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Visitors' protocol - CPA briefing for care providers


Updated February 2021


This protocol was first published in June 2020 following understandable calls from residents, friends and families, providers and staff to enable visiting to residential homes after a long and protracted period of ‘lockdown’, in line with changes within the wider community.

We have reviewed and updated our Visitors’ Protocol to reflect but not duplicate updated official guidance and to provide practical examples of how care services can open up the home more regularly in a way which is safe and proportionate to their localised understanding of risk.

The Government has announced that from 8 March 2021, care homes can permit one regular visitor per resident. Further details and guidance are due to be published. We will review and update this document when this is available.

This document should be read alongside the latest versions of Government information including:

Government guidance on visiting care homes during coronavirus 

Plans to allow one regular indoor visitor from 8 March 2021 (Press Release)1

Government guidance for supported living

Government guidance for home care settings

Government shielding guidance


This protocol aims to provide a set of principles and top tips to help people using care and support to have the opportunity to safely receive visitors during the COVID-19 pandemic, while minimising the risk of its introduction to, or spread within, the care setting. 

It is primarily aimed at care settings which cater for older people, including people with dementia, such as residential and nursing homes. However, it will be of help for other care settings such as those supporting working age people with a range of vulnerabilities, including physical, sensory or learning disabilities.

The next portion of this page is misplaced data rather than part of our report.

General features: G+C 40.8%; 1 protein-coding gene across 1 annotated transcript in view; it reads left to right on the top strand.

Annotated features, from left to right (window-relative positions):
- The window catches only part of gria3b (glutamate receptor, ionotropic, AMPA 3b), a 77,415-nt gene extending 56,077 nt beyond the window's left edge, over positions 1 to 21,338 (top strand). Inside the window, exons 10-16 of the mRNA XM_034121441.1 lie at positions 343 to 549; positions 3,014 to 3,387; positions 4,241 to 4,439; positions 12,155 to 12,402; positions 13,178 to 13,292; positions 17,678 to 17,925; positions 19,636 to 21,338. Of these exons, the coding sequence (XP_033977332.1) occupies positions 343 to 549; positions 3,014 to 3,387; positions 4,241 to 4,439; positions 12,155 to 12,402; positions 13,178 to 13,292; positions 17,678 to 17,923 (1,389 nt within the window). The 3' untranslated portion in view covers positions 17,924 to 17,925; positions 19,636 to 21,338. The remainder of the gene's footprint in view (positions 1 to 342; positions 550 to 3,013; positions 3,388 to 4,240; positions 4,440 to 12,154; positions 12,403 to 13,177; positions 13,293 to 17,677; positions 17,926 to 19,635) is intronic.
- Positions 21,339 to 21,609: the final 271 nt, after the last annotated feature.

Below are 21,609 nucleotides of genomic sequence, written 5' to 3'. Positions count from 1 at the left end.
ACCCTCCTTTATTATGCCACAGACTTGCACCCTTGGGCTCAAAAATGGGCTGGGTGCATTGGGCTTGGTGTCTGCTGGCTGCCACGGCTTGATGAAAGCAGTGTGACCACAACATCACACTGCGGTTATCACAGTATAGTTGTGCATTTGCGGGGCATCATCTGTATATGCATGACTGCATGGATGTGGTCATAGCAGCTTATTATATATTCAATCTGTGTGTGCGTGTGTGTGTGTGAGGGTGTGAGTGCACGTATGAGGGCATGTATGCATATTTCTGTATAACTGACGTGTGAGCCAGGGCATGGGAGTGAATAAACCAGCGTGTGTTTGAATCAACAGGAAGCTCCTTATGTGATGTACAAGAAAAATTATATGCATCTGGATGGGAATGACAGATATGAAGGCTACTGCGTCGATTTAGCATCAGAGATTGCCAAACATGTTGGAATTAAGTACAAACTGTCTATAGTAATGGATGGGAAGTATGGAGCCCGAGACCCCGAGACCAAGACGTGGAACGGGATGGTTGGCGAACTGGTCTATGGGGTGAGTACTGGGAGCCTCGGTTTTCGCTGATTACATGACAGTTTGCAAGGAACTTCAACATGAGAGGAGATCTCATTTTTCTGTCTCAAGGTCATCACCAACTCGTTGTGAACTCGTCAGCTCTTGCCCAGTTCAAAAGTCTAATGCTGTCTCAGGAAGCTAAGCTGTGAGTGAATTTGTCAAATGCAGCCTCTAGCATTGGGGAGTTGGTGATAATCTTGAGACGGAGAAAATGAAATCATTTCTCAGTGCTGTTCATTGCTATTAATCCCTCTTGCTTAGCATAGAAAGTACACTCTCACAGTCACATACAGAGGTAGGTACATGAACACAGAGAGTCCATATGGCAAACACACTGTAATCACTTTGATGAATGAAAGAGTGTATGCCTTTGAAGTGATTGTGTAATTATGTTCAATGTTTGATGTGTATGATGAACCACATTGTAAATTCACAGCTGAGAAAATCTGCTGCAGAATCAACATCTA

This CPA protocol recognises how difficult it has been for both people using care and those who care for them (loved ones and staff) to restrict visits, and the importance of finding ways to enable visits again in a risk-based, balanced way, and help to reduce the inevitable anxiety experienced by the families and friends of those in care settings as they have been unable to visit them for some time.

This is intended to complement and not to replace Government guidance or the very creative and innovative ways in which care providers have been facilitating ‘virtual’ visits, connecting people via technology to keep in touch, while acknowledging that these have, understandably, been more effective for some groups than others.

We have therefore removed duplication of Government guidance from this edition of the protocol.

Principles for considering how to enable visitors to care settings§

Care providers should take a dynamic risk-based approach to how they facilitate and manage visits to care settings, which will need to consider the safety of all their residents, staff and visitors and minimise the risk of any COVID-19 infection.

This will have to balance the risk of harm to residents not having visits, with the risk of harm to residents, staff and visitors. Care providers will need to ensure they take a person-centred approach to their visiting policy, taking account of individual needs and capabilities.

Types of visits§

Visits may occur in a number of ways, depending on existing guidance and local circumstances. Some examples are outlined below.

  • Indoor visits (one regular visitor): From 8 March 2021, residents will be allowed a single visitor to hold hands indoors with their relative or contact in a care home, and make repeat visits under carefully designed conditions to keep residents, staff and visitors safe. Tests will be required before entry and PPE will need to be worn on site. The Government is due to publish further guidance.
  • Window visits: This will need safe ground floor window access for both residents and their visitors and the relevant social distancing and PPE measures will need to be observed.
  • Garden visits: Relevant PPE measures and social distancing will apply. Independent access to the garden will be needed to avoid visitors moving through the care setting to the garden. Providers will need to consider how to facilitate garden visits in different weather conditions, how to ensure cleaning of areas and any items used between visits and keep everyone safe, whatever the weather.
  • Drive through visits: These are facilitated visits in the car parks of homes. Again, any relevant PPE measures and social distancing will apply.